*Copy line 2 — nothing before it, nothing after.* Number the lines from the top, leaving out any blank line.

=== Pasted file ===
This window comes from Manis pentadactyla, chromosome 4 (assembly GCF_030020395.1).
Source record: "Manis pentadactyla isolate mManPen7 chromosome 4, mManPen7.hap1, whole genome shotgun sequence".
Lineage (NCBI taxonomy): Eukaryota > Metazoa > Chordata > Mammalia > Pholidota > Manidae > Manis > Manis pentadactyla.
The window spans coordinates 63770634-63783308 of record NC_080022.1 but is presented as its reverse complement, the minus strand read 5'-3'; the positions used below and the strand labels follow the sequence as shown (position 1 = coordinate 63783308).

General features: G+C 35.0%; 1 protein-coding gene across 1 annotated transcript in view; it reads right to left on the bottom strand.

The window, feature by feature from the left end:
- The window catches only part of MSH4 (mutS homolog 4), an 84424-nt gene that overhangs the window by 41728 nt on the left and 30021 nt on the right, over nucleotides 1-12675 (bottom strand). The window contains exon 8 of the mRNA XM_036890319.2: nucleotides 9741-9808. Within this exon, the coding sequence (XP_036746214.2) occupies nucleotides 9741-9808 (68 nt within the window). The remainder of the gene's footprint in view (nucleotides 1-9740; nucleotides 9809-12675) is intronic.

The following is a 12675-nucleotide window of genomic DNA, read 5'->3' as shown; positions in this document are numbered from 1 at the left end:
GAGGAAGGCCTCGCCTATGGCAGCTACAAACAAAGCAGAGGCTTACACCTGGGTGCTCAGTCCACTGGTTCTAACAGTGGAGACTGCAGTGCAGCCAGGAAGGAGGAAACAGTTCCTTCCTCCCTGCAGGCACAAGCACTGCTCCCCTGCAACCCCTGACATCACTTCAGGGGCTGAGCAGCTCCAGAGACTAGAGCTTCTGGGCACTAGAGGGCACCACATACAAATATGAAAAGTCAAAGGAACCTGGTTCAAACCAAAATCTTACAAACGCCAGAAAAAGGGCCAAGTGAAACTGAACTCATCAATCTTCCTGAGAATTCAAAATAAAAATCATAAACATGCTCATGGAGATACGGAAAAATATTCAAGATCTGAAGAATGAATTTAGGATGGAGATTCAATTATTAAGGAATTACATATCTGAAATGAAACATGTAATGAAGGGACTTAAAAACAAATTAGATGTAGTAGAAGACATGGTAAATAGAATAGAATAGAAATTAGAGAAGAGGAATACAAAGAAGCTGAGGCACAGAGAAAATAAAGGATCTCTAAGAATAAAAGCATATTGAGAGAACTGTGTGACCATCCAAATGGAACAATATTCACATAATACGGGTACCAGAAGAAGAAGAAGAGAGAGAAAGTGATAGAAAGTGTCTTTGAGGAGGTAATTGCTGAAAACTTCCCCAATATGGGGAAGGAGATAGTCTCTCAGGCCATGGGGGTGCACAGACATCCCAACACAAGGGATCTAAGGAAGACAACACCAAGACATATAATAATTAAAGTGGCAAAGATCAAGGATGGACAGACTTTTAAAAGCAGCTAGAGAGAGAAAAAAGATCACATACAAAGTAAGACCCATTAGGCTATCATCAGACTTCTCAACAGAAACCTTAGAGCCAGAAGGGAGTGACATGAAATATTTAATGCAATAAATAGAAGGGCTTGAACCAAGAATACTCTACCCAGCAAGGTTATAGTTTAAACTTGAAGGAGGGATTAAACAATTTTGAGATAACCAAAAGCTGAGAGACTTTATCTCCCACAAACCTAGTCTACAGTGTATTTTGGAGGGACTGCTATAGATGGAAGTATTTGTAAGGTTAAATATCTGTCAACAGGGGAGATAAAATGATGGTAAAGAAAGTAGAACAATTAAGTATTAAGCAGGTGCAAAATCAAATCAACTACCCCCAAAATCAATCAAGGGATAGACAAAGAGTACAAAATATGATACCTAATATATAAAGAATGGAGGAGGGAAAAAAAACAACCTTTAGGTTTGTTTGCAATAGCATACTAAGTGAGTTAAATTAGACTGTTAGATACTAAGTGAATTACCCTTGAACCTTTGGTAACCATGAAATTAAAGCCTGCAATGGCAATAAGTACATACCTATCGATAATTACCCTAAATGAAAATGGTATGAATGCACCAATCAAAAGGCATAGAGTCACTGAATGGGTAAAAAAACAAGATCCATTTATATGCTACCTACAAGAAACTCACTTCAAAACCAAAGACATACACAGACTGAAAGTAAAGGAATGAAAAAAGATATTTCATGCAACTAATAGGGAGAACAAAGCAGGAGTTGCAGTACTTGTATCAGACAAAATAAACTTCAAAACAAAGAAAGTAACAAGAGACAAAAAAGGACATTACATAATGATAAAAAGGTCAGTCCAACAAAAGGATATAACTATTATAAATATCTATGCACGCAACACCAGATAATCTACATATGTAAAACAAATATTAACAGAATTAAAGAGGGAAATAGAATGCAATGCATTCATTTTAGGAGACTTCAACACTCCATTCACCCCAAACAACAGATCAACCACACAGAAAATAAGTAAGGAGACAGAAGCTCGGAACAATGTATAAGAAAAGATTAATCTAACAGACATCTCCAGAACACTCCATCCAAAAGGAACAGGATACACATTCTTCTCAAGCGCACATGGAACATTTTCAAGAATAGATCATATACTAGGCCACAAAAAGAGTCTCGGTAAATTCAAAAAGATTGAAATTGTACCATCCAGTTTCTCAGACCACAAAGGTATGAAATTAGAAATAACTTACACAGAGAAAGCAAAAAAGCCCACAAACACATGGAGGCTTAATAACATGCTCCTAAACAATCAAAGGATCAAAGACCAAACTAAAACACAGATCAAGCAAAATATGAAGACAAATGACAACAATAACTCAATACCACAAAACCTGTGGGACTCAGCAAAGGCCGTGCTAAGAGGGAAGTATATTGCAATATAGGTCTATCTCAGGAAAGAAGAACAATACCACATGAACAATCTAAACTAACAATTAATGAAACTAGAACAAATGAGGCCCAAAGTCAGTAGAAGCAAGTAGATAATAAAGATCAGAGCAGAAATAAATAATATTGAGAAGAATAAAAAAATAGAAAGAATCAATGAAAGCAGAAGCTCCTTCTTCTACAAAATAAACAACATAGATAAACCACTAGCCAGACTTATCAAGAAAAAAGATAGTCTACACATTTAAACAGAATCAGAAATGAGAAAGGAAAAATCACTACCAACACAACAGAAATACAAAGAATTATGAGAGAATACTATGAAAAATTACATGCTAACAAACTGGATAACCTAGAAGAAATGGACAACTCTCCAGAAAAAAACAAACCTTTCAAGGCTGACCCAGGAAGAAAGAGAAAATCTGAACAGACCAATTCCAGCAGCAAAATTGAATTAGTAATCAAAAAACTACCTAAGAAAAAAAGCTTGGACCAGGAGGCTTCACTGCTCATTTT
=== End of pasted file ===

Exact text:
Source record: "Manis pentadactyla isolate mManPen7 chromosome 4, mManPen7.hap1, whole genome shotgun sequence".